I am doing an inspection for clay tile roof tommorow. Anything in particular I should look for in the engineered truss components to support the 1000lb per square load? Thank you.
I can’t answer that directly, but if you can figure out manufacturer you may be able to look it up online before you write the report. Take lots of pics so you can exmaine them before report maybe.
If you can find it online it should give you some specs on capacity and span I would think. Just an idea.
Mark, the truss-roof system should of been designed for the tiles, if they were added after the house was built on a once shingled roof there should be an engineers report stating the roof system is adequate to support the load.
Dale is correct in what he stated.
Trusses that are designed for asphalt or composite type shingles can have dead loads of around 7-10 pounds per square foot (psf). Trusses that are designed for concrete tile can have top chord dead loads of 15 psf or higher.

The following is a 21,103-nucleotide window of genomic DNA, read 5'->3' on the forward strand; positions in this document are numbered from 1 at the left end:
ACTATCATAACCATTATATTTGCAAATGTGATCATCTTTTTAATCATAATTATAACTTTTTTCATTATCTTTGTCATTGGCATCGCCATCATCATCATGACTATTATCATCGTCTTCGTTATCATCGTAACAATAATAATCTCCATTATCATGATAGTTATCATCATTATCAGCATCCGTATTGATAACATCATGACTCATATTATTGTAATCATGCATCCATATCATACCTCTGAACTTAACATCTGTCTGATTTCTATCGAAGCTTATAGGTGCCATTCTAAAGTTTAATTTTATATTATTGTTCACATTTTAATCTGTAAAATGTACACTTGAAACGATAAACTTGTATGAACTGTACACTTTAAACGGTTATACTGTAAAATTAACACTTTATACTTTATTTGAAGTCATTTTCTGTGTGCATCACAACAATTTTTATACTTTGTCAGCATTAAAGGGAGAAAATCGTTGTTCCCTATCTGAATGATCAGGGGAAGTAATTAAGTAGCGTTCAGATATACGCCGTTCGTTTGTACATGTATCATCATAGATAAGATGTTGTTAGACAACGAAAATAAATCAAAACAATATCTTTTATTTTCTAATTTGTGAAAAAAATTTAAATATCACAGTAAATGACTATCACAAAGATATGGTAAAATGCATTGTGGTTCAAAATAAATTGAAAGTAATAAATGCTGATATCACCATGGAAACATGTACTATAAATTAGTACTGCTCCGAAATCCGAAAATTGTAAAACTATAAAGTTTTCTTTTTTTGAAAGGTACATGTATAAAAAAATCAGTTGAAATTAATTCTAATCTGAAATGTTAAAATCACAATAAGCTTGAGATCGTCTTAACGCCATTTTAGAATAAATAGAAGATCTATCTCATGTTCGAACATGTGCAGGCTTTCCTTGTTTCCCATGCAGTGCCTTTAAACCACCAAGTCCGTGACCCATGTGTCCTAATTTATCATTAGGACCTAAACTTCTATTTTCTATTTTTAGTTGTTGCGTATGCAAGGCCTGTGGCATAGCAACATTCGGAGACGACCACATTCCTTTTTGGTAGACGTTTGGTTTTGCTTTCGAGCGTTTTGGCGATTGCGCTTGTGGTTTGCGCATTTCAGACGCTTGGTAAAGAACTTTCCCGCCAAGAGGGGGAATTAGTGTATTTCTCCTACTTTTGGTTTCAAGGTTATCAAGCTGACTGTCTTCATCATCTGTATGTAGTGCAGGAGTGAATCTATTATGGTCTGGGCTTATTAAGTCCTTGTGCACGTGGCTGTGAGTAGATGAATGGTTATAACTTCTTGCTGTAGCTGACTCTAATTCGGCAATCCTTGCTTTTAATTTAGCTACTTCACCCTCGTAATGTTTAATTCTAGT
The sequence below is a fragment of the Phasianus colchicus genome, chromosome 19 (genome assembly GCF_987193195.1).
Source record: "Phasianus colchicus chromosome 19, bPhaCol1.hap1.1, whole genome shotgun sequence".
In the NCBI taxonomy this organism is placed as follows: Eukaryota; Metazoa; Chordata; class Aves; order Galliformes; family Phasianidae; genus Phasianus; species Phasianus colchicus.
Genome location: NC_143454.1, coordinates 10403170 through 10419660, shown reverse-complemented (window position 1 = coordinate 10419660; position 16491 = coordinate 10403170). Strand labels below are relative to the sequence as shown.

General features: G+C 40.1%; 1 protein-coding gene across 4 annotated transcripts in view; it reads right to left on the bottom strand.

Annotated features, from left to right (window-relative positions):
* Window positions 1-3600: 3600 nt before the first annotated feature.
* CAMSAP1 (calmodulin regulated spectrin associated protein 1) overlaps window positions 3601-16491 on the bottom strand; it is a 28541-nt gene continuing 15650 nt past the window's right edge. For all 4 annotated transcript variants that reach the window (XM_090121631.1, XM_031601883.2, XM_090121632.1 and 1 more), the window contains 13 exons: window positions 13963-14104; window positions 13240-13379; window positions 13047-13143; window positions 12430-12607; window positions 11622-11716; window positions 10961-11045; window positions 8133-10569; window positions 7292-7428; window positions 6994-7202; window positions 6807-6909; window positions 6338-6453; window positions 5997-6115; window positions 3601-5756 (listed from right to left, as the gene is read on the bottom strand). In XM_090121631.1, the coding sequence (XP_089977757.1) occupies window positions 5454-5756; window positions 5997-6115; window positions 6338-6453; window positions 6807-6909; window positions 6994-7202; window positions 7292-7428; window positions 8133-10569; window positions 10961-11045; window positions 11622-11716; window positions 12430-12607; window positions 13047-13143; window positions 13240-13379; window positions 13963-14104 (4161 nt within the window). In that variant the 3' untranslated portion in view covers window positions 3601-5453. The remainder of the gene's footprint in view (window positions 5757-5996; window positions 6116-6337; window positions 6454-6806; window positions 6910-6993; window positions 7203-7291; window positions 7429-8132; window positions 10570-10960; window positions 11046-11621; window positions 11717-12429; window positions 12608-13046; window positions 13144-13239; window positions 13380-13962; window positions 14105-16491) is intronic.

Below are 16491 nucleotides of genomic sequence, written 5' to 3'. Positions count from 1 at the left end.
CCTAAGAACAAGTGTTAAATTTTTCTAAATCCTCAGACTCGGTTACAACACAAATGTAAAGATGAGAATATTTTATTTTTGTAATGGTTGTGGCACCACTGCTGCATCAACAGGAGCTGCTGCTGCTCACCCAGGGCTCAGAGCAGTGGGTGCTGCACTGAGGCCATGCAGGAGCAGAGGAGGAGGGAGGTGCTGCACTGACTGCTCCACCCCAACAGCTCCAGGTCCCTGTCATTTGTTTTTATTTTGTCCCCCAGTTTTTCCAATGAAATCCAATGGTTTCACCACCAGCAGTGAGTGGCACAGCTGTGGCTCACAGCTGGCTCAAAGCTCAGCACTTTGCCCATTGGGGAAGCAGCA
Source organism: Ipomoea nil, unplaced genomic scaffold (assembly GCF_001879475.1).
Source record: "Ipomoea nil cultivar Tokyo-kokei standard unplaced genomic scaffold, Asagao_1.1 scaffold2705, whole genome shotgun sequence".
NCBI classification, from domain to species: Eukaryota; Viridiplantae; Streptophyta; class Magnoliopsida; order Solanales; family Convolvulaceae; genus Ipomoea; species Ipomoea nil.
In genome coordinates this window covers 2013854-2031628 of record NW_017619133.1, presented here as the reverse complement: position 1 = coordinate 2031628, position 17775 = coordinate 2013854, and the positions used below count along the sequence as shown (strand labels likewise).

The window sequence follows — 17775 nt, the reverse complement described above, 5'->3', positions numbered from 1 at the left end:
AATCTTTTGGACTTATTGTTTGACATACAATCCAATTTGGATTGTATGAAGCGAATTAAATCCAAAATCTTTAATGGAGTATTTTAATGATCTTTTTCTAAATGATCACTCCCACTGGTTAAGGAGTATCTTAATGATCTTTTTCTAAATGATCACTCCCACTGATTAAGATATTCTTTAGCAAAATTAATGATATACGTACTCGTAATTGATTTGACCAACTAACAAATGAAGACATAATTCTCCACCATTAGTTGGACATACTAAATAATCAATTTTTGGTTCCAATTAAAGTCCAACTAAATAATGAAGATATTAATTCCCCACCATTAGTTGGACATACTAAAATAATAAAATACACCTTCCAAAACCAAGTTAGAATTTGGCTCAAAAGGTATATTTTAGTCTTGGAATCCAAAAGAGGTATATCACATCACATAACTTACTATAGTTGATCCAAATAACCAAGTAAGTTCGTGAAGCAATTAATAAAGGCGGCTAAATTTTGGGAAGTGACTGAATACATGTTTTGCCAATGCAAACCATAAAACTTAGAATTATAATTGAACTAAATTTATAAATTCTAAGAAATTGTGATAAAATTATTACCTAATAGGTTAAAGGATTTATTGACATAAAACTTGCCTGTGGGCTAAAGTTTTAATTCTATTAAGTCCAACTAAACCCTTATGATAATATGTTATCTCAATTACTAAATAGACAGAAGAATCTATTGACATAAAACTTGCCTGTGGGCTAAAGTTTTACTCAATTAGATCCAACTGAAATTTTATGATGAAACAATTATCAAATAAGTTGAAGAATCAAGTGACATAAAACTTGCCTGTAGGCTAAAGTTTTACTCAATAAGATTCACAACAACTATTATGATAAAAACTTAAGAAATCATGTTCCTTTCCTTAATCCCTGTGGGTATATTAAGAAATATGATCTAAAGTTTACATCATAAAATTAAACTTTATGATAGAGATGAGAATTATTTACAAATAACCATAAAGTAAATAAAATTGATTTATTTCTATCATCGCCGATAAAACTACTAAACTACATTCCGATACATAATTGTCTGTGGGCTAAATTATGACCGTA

If you have the original design information on the trusses you should be able to determine the top chord design dead load. If not, you should contact the truss manufacturer to request help on tracking down this information. Problem with that is, it might not be possible to know who the manufacture is unless you can find a stamp on the truss itself.
This link, http://www.lbrspec.com/T-1_1.pdf
will show you a typical truss design and state all the design criteria. This one in the lower right had corner, you will see where it states TC Dead load=10
This one is designed for 10 # per sq. ft. top chord.
If this truss design was for it’s original roof tile, there should be no questions.
If this was a reroof from an original roof shingle, it could possibly be an issue.
Find out if the house was originally built with clay tile or concrete tile, and note it as such and move on.
If it was not original, again I would make note of the possibility the roof trussess were not designed for this type of roofing material and again, you did your job.
Hope this helps.
What Dale and Marcel said, and look for failure… like compression cracks in drywall. Properly-designed trusses are easily capable of supporting tile, but if there’s been a change to a heavier roof covering material, additional settling in the framing is not uncommon.
If it is truly a clay tile roof (sand cast pinto tile) than do not walk on it. If it is a concrete tile roof then walking on it too look for defects can be done if you are careful.
I agree with Brian. Clay tiles will crack if you look at them too hard!!